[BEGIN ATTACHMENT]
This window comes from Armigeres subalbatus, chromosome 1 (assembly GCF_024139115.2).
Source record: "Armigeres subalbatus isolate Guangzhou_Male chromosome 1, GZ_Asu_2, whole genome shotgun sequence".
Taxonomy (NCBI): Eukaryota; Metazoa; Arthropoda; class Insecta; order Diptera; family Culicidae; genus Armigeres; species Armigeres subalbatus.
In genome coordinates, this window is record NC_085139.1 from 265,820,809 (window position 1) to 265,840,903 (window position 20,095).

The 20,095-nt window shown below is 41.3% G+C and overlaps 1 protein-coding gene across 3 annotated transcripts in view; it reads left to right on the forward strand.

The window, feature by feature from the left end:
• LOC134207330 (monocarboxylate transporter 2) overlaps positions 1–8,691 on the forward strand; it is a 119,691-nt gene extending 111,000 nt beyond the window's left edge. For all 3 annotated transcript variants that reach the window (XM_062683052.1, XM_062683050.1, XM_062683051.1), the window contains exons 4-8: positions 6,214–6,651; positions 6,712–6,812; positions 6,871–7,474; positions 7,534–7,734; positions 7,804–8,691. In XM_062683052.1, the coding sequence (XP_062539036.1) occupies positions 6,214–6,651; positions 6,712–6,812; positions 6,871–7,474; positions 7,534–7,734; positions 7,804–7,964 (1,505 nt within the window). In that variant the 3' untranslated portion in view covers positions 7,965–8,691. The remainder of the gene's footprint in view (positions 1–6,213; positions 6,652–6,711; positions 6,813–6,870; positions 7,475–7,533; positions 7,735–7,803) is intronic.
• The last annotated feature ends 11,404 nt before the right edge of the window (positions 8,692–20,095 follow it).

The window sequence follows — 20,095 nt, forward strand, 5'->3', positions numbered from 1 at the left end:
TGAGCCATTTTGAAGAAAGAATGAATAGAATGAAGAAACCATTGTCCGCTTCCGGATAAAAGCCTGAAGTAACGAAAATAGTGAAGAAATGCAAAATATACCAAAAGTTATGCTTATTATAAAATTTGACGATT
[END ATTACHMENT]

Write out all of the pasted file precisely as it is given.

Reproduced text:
This window comes from Armigeres subalbatus, chromosome 1 (assembly GCF_024139115.2).
Source record: "Armigeres subalbatus isolate Guangzhou_Male chromosome 1, GZ_Asu_2, whole genome shotgun sequence".
Taxonomy (NCBI): Eukaryota; Metazoa; Arthropoda; class Insecta; order Diptera; family Culicidae; genus Armigeres; species Armigeres subalbatus.
In genome coordinates, this window is record NC_085139.1 from 265,820,809 (window position 1) to 265,840,903 (window position 20,095).

The 20,095-nt window shown below is 41.3% G+C and overlaps 1 protein-coding gene across 3 annotated transcripts in view; it reads left to right on the forward strand.

The window, feature by feature from the left end:
• LOC134207330 (monocarboxylate transporter 2) overlaps positions 1–8,691 on the forward strand; it is a 119,691-nt gene extending 111,000 nt beyond the window's left edge. For all 3 annotated transcript variants that reach the window (XM_062683052.1, XM_062683050.1, XM_062683051.1), the window contains exons 4-8: positions 6,214–6,651; positions 6,712–6,812; positions 6,871–7,474; positions 7,534–7,734; positions 7,804–8,691. In XM_062683052.1, the coding sequence (XP_062539036.1) occupies positions 6,214–6,651; positions 6,712–6,812; positions 6,871–7,474; positions 7,534–7,734; positions 7,804–7,964 (1,505 nt within the window). In that variant the 3' untranslated portion in view covers positions 7,965–8,691. The remainder of the gene's footprint in view (positions 1–6,213; positions 6,652–6,711; positions 6,813–6,870; positions 7,475–7,533; positions 7,735–7,803) is intronic.
• The last annotated feature ends 11,404 nt before the right edge of the window (positions 8,692–20,095 follow it).

The window sequence follows — 20,095 nt, forward strand, 5'->3', positions numbered from 1 at the left end:
TGAGCCATTTTGAAGAAAGAATGAATAGAATGAAGAAACCATTGTCCGCTTCCGGATAAAAGCCTGAAGTAACGAAAATAGTGAAGAAATGCAAAATATACCAAAAGTTATGCTTATTATAAAATTTGACGATT